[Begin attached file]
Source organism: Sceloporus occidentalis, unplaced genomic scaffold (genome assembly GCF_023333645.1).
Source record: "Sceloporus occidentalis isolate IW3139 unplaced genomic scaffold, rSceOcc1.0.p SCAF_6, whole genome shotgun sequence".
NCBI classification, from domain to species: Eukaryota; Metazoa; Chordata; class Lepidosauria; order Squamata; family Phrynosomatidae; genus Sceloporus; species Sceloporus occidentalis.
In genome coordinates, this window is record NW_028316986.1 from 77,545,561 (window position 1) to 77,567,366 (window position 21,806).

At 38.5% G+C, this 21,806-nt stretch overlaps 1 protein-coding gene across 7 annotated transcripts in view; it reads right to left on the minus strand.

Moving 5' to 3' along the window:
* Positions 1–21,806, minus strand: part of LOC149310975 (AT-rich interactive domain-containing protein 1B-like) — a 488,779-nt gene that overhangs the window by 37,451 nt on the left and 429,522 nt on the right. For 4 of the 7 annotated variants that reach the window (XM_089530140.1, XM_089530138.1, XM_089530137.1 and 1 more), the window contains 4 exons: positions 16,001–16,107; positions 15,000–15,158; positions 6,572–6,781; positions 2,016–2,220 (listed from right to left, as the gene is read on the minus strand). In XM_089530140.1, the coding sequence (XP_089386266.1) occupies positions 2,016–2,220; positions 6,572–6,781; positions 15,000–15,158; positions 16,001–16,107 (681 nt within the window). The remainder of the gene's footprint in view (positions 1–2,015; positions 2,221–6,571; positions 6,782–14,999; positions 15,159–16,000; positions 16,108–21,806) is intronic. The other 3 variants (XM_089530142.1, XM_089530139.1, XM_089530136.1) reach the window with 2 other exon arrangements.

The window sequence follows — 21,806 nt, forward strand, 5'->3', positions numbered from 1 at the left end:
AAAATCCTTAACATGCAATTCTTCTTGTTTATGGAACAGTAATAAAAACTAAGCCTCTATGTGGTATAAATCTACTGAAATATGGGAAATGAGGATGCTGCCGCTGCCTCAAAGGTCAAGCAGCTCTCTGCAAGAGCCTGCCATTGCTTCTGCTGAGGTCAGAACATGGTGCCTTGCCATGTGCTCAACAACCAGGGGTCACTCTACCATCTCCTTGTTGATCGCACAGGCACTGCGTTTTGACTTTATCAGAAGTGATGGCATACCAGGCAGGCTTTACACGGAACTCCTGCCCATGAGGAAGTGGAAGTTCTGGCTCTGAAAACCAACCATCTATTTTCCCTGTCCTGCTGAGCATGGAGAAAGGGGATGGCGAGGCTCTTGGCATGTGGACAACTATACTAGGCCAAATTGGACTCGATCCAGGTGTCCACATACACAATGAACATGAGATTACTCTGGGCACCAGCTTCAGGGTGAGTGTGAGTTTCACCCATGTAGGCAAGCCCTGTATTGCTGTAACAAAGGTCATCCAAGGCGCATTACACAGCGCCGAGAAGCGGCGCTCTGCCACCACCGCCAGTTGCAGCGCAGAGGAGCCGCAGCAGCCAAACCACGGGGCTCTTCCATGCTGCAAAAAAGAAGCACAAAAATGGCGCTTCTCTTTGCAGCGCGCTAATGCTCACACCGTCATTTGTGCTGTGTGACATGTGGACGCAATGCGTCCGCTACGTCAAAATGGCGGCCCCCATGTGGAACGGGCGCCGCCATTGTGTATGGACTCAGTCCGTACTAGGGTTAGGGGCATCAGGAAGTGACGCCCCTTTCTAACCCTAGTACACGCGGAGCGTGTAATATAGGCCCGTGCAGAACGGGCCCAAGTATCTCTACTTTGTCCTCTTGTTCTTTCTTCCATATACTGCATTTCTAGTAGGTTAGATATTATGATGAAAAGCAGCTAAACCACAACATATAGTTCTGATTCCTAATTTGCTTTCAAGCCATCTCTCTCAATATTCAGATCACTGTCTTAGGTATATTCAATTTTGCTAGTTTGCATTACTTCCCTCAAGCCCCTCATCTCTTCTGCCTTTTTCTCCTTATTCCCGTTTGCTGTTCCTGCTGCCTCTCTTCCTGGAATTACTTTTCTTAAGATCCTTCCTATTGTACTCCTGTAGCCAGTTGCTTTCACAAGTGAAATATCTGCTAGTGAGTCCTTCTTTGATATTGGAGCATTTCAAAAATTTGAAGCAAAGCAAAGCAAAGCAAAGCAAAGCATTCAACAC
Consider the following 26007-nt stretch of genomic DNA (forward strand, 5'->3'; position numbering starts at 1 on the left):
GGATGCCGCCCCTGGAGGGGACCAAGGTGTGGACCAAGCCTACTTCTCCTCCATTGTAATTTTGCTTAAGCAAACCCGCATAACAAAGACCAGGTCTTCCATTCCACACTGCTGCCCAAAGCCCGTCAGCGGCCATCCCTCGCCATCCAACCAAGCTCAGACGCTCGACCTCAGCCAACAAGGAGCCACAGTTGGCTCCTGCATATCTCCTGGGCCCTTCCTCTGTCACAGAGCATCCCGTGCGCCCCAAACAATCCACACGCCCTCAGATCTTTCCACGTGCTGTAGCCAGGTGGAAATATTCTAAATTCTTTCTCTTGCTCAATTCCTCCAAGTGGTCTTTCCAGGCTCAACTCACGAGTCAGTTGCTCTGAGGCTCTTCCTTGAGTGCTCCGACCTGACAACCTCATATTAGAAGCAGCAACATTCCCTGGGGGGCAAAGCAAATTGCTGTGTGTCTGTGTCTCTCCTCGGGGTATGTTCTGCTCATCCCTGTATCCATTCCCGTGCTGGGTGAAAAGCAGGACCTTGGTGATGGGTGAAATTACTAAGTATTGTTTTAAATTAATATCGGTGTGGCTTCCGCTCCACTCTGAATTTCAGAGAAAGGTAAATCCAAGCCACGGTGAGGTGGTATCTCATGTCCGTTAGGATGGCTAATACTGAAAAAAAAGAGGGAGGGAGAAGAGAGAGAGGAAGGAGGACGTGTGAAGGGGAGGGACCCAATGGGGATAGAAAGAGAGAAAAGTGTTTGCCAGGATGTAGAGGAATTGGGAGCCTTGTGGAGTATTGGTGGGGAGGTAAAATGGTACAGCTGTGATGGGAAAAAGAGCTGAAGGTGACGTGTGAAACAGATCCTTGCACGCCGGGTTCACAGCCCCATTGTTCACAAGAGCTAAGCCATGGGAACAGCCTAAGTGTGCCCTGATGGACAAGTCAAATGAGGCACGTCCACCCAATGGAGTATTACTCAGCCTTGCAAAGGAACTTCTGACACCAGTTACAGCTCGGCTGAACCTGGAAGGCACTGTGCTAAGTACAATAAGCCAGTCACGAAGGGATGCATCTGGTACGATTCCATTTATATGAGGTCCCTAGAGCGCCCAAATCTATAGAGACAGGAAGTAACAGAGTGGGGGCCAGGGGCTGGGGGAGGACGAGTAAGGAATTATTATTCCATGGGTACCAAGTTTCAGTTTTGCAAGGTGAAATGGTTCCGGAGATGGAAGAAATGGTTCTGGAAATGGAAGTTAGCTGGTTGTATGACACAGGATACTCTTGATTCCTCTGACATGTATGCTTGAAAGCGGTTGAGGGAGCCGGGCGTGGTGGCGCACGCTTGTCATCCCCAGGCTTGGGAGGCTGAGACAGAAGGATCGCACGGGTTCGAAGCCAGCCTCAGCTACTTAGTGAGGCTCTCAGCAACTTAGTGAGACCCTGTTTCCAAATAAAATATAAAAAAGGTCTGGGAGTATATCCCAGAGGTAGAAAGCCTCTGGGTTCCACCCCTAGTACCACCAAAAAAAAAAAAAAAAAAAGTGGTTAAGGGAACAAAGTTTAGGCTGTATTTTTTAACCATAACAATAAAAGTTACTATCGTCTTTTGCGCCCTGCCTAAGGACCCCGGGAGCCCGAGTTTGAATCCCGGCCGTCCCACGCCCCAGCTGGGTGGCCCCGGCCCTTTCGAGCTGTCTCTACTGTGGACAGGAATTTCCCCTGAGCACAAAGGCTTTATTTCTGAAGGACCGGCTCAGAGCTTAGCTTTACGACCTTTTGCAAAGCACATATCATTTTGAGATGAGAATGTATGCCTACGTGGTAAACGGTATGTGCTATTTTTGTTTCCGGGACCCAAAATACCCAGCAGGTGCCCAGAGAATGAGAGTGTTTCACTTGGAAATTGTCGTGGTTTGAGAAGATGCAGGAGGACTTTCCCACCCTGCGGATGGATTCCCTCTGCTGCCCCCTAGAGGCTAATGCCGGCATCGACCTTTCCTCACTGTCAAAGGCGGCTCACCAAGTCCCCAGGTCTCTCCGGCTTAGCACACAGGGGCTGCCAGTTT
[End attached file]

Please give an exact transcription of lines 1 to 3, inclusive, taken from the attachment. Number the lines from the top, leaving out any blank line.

Source organism: Sceloporus occidentalis, unplaced genomic scaffold (genome assembly GCF_023333645.1).
Source record: "Sceloporus occidentalis isolate IW3139 unplaced genomic scaffold, rSceOcc1.0.p SCAF_6, whole genome shotgun sequence".
NCBI classification, from domain to species: Eukaryota; Metazoa; Chordata; class Lepidosauria; order Squamata; family Phrynosomatidae; genus Sceloporus; species Sceloporus occidentalis.